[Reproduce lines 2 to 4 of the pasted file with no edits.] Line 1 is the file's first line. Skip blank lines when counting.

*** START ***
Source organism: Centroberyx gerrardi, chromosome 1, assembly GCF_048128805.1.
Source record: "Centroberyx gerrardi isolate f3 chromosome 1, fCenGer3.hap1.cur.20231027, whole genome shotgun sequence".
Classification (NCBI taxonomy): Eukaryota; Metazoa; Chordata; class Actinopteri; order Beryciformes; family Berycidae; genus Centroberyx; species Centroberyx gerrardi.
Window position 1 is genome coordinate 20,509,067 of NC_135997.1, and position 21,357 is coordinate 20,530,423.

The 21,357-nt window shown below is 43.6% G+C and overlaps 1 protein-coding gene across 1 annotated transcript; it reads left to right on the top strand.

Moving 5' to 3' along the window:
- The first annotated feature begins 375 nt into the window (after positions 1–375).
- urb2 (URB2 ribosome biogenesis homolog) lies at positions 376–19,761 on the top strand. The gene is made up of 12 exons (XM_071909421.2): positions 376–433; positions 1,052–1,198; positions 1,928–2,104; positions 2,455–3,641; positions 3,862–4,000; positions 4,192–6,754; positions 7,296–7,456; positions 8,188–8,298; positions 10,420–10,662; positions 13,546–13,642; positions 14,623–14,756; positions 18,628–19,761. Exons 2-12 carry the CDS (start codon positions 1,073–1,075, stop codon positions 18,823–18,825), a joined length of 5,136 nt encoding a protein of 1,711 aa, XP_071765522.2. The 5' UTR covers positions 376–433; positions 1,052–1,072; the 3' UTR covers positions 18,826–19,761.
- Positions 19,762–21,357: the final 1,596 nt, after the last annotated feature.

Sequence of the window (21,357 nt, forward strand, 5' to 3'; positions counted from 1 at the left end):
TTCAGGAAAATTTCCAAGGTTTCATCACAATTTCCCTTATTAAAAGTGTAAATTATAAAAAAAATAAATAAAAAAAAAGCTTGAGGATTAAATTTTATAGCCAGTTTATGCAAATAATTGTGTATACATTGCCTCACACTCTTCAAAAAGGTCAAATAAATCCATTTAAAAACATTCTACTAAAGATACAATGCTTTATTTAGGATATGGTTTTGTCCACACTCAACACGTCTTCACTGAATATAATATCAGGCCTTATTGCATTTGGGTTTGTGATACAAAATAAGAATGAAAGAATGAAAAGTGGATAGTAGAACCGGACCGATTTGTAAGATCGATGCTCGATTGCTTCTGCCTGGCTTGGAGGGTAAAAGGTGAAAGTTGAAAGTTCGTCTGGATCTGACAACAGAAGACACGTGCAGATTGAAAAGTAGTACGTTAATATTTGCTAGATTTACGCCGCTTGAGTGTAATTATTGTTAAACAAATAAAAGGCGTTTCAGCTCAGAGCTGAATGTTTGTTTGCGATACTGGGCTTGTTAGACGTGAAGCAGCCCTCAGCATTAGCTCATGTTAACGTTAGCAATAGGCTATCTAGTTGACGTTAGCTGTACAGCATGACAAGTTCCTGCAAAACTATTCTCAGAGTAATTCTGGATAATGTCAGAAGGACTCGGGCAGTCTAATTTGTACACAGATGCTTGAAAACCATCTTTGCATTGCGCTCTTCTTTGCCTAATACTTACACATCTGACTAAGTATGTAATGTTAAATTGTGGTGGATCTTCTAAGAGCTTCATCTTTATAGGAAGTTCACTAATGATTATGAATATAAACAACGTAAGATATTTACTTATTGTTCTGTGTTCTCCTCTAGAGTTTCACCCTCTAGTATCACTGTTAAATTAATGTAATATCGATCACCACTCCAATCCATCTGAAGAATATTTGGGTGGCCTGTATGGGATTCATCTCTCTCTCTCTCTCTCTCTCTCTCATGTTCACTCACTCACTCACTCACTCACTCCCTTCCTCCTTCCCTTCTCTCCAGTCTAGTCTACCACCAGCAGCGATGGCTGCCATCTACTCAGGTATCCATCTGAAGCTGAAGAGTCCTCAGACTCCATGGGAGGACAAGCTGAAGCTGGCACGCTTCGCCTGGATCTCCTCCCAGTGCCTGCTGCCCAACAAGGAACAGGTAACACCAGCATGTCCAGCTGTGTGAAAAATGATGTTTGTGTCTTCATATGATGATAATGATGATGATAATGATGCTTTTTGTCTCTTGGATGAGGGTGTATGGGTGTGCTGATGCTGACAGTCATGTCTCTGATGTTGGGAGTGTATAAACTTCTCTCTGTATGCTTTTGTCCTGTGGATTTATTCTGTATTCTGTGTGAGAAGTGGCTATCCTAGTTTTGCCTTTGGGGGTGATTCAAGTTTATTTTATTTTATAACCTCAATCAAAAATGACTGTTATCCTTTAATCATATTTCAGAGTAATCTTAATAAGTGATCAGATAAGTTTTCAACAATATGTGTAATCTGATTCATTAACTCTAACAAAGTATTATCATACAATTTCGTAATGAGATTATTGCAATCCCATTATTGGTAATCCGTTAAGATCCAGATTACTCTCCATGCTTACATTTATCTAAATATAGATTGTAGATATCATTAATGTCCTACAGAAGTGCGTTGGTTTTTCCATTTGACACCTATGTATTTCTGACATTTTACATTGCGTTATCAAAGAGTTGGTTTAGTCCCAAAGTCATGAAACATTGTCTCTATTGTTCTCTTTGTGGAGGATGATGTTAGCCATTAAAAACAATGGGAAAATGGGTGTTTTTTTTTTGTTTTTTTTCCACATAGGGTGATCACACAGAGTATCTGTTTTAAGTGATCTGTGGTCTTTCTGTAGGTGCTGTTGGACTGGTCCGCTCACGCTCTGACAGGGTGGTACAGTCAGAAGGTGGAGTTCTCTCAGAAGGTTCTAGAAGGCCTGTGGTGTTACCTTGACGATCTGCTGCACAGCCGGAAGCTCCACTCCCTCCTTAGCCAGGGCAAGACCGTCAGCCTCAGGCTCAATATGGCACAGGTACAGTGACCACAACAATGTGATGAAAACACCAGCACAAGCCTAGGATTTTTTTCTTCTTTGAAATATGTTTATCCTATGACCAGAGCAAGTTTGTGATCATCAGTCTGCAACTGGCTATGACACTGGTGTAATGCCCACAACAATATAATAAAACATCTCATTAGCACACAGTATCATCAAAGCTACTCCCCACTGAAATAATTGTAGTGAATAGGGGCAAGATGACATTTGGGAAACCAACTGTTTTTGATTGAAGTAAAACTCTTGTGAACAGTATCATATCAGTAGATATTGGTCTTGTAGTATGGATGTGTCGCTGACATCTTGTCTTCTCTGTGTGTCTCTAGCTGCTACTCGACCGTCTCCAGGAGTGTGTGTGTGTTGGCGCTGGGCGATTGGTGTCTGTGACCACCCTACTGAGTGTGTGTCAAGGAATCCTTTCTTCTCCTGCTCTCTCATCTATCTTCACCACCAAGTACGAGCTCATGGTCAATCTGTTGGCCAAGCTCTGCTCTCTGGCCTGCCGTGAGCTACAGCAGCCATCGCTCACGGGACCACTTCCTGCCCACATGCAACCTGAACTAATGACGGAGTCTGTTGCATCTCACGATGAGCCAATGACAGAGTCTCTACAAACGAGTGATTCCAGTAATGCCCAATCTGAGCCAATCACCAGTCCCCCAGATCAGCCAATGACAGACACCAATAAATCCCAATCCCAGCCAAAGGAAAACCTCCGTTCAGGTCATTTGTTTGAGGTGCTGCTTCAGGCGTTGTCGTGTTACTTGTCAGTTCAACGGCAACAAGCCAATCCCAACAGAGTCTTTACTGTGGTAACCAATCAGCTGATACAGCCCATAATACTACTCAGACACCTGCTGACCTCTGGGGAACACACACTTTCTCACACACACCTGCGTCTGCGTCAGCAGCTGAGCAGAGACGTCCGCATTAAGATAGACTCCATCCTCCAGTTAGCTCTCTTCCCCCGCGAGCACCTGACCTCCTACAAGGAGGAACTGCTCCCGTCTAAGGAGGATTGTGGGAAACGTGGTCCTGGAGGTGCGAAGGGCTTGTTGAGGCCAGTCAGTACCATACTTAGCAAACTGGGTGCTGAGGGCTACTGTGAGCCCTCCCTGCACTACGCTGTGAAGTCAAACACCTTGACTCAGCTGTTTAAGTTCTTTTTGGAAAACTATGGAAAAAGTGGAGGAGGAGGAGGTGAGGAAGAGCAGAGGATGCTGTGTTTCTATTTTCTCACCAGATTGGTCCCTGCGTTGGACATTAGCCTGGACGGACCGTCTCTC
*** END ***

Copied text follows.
Source record: "Centroberyx gerrardi isolate f3 chromosome 1, fCenGer3.hap1.cur.20231027, whole genome shotgun sequence".
Classification (NCBI taxonomy): Eukaryota; Metazoa; Chordata; class Actinopteri; order Beryciformes; family Berycidae; genus Centroberyx; species Centroberyx gerrardi.
Window position 1 is genome coordinate 20,509,067 of NC_135997.1, and position 21,357 is coordinate 20,530,423.